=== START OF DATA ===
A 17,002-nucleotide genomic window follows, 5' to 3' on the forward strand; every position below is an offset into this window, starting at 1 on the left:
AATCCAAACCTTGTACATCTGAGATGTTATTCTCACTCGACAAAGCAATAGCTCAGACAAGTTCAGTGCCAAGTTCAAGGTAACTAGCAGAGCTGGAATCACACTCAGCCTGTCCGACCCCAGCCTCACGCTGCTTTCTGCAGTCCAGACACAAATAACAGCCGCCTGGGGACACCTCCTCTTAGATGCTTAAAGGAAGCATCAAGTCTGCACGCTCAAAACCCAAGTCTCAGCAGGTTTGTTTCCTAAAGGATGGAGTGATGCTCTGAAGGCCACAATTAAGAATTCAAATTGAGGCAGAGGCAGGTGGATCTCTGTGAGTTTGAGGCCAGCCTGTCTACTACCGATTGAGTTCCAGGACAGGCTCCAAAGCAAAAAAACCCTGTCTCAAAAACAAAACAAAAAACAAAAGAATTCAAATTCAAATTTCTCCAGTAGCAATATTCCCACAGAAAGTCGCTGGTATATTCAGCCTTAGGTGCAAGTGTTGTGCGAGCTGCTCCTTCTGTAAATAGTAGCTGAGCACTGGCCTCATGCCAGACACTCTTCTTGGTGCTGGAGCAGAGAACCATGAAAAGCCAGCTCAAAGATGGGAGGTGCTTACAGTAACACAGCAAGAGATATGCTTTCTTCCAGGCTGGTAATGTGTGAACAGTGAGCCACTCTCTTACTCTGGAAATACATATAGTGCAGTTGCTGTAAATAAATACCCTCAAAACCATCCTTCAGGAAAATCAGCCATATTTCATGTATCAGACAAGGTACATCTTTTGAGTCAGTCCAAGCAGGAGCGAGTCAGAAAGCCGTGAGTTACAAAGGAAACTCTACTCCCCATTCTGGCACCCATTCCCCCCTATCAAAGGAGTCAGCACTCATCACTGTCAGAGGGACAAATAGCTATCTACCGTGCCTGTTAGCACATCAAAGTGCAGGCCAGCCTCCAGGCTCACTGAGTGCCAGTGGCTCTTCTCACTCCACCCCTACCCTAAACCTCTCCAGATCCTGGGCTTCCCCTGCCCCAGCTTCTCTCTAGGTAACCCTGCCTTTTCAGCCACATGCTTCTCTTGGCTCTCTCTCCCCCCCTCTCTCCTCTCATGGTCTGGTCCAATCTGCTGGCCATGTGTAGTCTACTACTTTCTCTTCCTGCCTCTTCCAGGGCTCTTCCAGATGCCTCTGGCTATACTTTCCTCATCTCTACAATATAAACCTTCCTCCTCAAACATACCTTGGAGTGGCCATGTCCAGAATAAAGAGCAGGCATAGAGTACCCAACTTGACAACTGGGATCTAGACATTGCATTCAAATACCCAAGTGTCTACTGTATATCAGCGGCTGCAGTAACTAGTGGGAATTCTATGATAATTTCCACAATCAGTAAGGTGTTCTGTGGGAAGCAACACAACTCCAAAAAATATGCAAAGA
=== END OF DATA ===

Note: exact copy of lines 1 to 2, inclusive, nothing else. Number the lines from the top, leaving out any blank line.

A 17,002-nucleotide genomic window follows, 5' to 3' on the forward strand; every position below is an offset into this window, starting at 1 on the left:
AATCCAAACCTTGTACATCTGAGATGTTATTCTCACTCGACAAAGCAATAGCTCAGACAAGTTCAGTGCCAAGTTCAAGGTAACTAGCAGAGCTGGAATCACACTCAGCCTGTCCGACCCCAGCCTCACGCTGCTTTCTGCAGTCCAGACACAAATAACAGCCGCCTGGGGACACCTCCTCTTAGATGCTTAAAGGAAGCATCAAGTCTGCACGCTCAAAACCCAAGTCTCAGCAGGTTTGTTTCCTAAAGGATGGAGTGATGCTCTGAAGGCCACAATTAAGAATTCAAATTGAGGCAGAGGCAGGTGGATCTCTGTGAGTTTGAGGCCAGCCTGTCTACTACCGATTGAGTTCCAGGACAGGCTCCAAAGCAAAAAAACCCTGTCTCAAAAACAAAACAAAAAACAAAAGAATTCAAATTCAAATTTCTCCAGTAGCAATATTCCCACAGAAAGTCGCTGGTATATTCAGCCTTAGGTGCAAGTGTTGTGCGAGCTGCTCCTTCTGTAAATAGTAGCTGAGCACTGGCCTCATGCCAGACACTCTTCTTGGTGCTGGAGCAGAGAACCATGAAAAGCCAGCTCAAAGATGGGAGGTGCTTACAGTAACACAGCAAGAGATATGCTTTCTTCCAGGCTGGTAATGTGTGAACAGTGAGCCACTCTCTTACTCTGGAAATACATATAGTGCAGTTGCTGTAAATAAATACCCTCAAAACCATCCTTCAGGAAAATCAGCCATATTTCATGTATCAGACAAGGTACATCTTTTGAGTCAGTCCAAGCAGGAGCGAGTCAGAAAGCCGTGAGTTACAAAGGAAACTCTACTCCCCATTCTGGCACCCATTCCCCCCTATCAAAGGAGTCAGCACTCATCACTGTCAGAGGGACAAATAGCTATCTACCGTGCCTGTTAGCACATCAAAGTGCAGGCCAGCCTCCAGGCTCACTGAGTGCCAGTGGCTCTTCTCACTCCACCCCTACCCTAAACCTCTCCAGATCCTGGGCTTCCCCTGCCCCAGCTTCTCTCTAGGTAACCCTGCCTTTTCAGCCACATGCTTCTCTTGGCTCTCTCTCCCCCCCTCTCTCCTCTCATGGTCTGGTCCAATCTGCTGGCCATGTGTAGTCTACTACTTTCTCTTCCTGCCTCTTCCAGGGCTCTTCCAGATGCCTCTGGCTATACTTTCCTCATCTCTACAATATAAACCTTCCTCCTCAAACATACCTTGGAGTGGCCATGTCCAGAATAAAGAGCAGGCATAGAGTACCCAACTTGACAACTGGGATCTAGACATTGCATTCAAATACCCAAGTGTCTACTGTATATCAGCGGCTGCAGTAACTAGTGGGAATTCTATGATAATTTCCACAATCAGTAAGGTGTTCTGTGGGAAGCAACACAACTCCAAAAAATATGCAAAGA